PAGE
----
Overshoot and Carrying Capacity
The carrying capacity of any ecosystem is the maximum number of a specific organism that can be maintained indefinitely (“sustainably”) by a particular habitat, given a particular set of stable circumstances, such as weather, rainfall, and level of technology (in the case of humans).
Overshoot is what happens when circumstances become particularly favorable for a local organism for a while, enabling that particular organism to flourish and temporarily exceed the ecological carrying capacity of its local systems. Usually, when a species finds itself in a particularly friendly climate with lots of food and few predators, the population of this organism grows exponentially (also known as a “bloom”) until its population has grown so fast, and is so plentiful, that it has significantly overshot the local carrying capacity.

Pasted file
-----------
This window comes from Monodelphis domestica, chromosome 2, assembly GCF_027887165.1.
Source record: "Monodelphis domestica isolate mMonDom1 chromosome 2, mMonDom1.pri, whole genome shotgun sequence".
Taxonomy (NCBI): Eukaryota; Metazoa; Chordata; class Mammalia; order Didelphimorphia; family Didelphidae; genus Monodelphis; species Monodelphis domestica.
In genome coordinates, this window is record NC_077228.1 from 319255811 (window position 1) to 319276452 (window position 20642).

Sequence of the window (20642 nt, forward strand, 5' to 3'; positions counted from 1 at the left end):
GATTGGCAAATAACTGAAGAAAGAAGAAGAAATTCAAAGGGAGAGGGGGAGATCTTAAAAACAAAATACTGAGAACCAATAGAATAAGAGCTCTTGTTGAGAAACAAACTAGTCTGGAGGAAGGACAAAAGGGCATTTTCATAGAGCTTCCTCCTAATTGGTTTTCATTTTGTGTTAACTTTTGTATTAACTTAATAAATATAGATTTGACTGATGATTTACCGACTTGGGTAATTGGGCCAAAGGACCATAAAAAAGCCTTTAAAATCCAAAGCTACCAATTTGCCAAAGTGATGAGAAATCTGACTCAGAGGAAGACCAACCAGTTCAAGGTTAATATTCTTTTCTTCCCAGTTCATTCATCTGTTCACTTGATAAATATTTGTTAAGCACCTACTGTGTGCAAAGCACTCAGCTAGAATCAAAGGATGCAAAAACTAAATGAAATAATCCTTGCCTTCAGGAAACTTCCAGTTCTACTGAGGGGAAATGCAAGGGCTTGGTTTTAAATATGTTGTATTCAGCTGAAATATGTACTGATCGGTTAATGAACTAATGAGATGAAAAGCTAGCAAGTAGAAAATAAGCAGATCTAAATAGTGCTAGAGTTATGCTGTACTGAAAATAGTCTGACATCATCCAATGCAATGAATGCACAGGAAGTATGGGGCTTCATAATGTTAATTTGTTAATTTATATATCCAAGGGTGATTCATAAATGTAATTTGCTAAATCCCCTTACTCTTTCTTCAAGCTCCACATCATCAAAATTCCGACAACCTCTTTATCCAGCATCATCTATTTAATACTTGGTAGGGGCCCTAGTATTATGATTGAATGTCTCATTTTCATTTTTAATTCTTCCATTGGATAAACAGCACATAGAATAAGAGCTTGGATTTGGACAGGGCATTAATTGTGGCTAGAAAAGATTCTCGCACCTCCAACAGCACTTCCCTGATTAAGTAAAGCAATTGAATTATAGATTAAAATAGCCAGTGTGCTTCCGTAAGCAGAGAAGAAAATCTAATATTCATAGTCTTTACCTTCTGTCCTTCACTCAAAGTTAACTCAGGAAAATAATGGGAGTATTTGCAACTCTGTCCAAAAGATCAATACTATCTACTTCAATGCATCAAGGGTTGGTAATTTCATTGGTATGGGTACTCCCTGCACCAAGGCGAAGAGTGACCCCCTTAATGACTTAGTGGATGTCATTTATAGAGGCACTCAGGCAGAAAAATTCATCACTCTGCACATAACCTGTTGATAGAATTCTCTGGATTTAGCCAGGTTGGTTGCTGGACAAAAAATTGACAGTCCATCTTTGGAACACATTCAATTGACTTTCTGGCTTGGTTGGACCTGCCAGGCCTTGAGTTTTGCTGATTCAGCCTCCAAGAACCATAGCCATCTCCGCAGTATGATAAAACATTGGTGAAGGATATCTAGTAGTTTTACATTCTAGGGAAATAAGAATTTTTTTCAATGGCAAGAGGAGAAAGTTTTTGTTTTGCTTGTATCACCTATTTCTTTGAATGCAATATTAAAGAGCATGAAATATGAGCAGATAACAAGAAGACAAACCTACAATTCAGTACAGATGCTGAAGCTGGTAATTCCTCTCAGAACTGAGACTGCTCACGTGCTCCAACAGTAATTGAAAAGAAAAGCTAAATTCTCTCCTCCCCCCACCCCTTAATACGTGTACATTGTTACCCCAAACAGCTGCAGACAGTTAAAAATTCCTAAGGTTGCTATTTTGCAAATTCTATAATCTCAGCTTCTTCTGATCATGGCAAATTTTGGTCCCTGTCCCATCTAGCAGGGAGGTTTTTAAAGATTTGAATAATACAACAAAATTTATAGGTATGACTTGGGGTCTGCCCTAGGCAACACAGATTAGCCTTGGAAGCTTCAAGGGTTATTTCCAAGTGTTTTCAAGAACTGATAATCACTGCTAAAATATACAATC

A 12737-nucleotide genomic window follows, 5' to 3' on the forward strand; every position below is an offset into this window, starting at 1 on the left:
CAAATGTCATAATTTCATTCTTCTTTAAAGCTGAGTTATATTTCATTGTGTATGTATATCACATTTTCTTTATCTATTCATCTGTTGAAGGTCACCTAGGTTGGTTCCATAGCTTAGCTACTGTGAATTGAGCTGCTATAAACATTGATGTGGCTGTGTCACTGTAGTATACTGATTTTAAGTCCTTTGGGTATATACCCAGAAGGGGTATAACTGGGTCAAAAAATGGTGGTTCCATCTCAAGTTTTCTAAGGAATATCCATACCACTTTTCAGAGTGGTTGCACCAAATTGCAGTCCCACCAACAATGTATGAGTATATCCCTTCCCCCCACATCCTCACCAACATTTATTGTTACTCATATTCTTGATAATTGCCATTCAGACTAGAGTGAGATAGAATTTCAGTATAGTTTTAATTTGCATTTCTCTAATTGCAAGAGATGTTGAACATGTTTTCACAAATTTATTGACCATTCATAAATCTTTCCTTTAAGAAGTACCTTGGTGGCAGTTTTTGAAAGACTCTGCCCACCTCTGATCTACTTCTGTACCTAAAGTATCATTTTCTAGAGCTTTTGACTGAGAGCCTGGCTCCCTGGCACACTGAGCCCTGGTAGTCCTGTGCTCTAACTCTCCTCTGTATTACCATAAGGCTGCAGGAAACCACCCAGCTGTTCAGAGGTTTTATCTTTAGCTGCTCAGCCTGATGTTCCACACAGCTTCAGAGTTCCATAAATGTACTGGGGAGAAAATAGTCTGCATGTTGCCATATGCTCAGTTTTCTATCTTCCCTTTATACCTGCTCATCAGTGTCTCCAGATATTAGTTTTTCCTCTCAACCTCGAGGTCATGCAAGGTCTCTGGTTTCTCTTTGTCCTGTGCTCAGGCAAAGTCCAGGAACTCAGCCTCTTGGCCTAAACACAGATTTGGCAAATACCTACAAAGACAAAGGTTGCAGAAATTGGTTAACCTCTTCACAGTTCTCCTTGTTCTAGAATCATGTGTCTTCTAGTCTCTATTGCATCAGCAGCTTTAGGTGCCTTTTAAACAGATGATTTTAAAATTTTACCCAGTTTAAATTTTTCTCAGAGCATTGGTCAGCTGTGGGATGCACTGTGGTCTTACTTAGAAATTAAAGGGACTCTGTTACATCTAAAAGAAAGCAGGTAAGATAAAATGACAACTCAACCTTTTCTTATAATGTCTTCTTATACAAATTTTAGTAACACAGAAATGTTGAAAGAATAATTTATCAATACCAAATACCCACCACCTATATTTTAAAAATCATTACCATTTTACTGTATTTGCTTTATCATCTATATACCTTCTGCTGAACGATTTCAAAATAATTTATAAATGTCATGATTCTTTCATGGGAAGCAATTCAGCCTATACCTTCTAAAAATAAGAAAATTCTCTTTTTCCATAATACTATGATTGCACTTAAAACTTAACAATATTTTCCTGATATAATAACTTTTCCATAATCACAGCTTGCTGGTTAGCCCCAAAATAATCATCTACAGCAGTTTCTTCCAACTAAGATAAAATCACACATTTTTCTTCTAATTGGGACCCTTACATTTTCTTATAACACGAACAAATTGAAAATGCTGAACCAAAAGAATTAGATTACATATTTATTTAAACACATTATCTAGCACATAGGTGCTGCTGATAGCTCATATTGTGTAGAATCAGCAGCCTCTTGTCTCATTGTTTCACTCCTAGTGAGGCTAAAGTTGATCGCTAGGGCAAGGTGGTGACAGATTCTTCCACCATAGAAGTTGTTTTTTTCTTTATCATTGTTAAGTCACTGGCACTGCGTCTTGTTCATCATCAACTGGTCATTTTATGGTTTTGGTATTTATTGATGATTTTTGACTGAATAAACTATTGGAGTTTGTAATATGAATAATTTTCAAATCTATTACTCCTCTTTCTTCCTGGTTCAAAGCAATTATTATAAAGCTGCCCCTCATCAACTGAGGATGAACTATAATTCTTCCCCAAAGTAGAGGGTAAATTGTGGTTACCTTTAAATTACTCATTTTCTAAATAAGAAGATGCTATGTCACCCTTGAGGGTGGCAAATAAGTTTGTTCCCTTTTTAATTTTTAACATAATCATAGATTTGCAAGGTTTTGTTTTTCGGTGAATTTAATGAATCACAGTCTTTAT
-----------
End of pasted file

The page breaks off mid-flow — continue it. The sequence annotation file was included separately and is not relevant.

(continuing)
When this happens, the available food is rapidly consumed, there is a rapid die-off, also known as a “crash,” and in many cases the local flora and fauna are badly damaged or totally destroyed. The system that once supported the bloom now fails so badly that there is total collapse, and the population dies off to a far lower level than could have been maintained sustainably before all that growth and subsequent damage had occurred.